What happens in our brains when we look at art?

Studio 360
Mark Rothko's "Black on Maroon" at the Tate Modern

What goes through your mind when you pause at a museum to study a painting? No, really — what’s going on in your brain?

Dr. Eric Kandel is fascinated by this question. A neuroscientist at Columbia University, Kandel has spent his career studying how we form memories; he won the Nobel Prize in 2000 for his research. But his other passion is art, and in his new book, "Reductionism in Art and Brain Science: Bridging the Two Cultures,” he explores how our brains perceive and process creative works.

“Artists often use experimental approaches that are very similar to scientists,” Kandel says. “Chuck Close and Richard Serra said, ‘Creativity is for amateurs — we solve problems.’”

Looking at the thick color swaths of a Mark Rothko painting, Kandel marvels at how the artist reduced the image to just one of its elements: no form, no figuration, just color. For Kandel, studying the flickers and variations in a Rothko painting is “almost a religious experience.”

“He's exclusively focused on color, and he puts bars of color together,” he says. “And when you stand in front of a Rothko, you see what you can’t see in a picture: that each one of these bars is layers of paint. So there's a veil on top, but underneath it, you see, glowing, that particular color [represented] in that bar.”

Our “brains on art” have a hum of their own — they’re busy handling a flood of information from a few different streams. When we look at an image (or a person), Kandel says that our retinas see the photons bouncing off it. But that’s not enough for us to perceive what we’re seeing. So our brains turn to two additional strategies for help: bottom-up and top-down processing.

Kandel says that bottom-up processing is a set of rules that our visual system has evolved over millions of years.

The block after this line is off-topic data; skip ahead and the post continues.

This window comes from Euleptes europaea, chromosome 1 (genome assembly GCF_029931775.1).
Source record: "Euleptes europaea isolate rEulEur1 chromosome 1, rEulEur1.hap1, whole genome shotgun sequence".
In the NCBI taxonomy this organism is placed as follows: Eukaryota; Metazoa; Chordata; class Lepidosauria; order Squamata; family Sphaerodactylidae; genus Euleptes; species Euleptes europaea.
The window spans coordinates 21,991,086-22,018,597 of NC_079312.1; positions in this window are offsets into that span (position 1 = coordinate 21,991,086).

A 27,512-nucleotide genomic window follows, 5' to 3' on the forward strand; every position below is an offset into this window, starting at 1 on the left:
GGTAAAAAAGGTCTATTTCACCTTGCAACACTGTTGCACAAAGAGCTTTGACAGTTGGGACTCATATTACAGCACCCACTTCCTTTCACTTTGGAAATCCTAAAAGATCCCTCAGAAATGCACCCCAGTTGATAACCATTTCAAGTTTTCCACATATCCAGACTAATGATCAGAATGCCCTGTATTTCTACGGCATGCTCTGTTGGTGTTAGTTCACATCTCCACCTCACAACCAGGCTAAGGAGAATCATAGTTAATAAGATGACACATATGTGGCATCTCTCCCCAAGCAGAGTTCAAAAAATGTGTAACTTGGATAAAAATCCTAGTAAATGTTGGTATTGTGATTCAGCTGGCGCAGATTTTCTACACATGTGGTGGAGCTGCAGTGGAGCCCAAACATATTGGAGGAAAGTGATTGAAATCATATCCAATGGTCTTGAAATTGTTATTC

“So if you see a source of light, you assume it's above because the sun comes above. If you see two people, one much larger than the other, you assume the larger one is closer to you. This is built into your brain.”

And if bottom-up processing is a bit like our visual operating system, hardwired into all of us through evolution, top-down processing resembles our software. It helps us use our own experiences to add information to what we’re seeing.

“You have a personal life, you have relationships, you have experiences, you’ve looked at art, you've listened to music,” Kandel says. “Those learned experiences, your life story, bears upon your perception — all perception, but certainly your perception of art, and in particular, [your] perception of ambiguous art like abstract art.”

Monet’s famous paintings of water lilies include enough detail to steer you through the images at first glance. But upon closer inspection, they’re full of blurred places and vague little spots. Kandel says these abstractions spur us to interpret the image creatively, using top-down processing. Whoever said art isn’t participatory?

“You need imagination, interpretation in order to really make sense out of it in your own head,” he says. “So you recruit top-down processing: your own thinking, your imagination, your experiences. And I don't know whether you function like I do, but I have the lousiest little idea, and I feel good about it. One gets pleasure out of one's attempts at originality.

Of the vague spaces between Monet’s water lilies, Kandel wonders, aloud, “Is this water, is, is this just murkiness, are these lilies that I don't recognize? I mean, that keeps you going for some time, and it's really quite wonderful.”

This article is based on an interview that aired on PRI's Studio 360 with Kurt Andersen.

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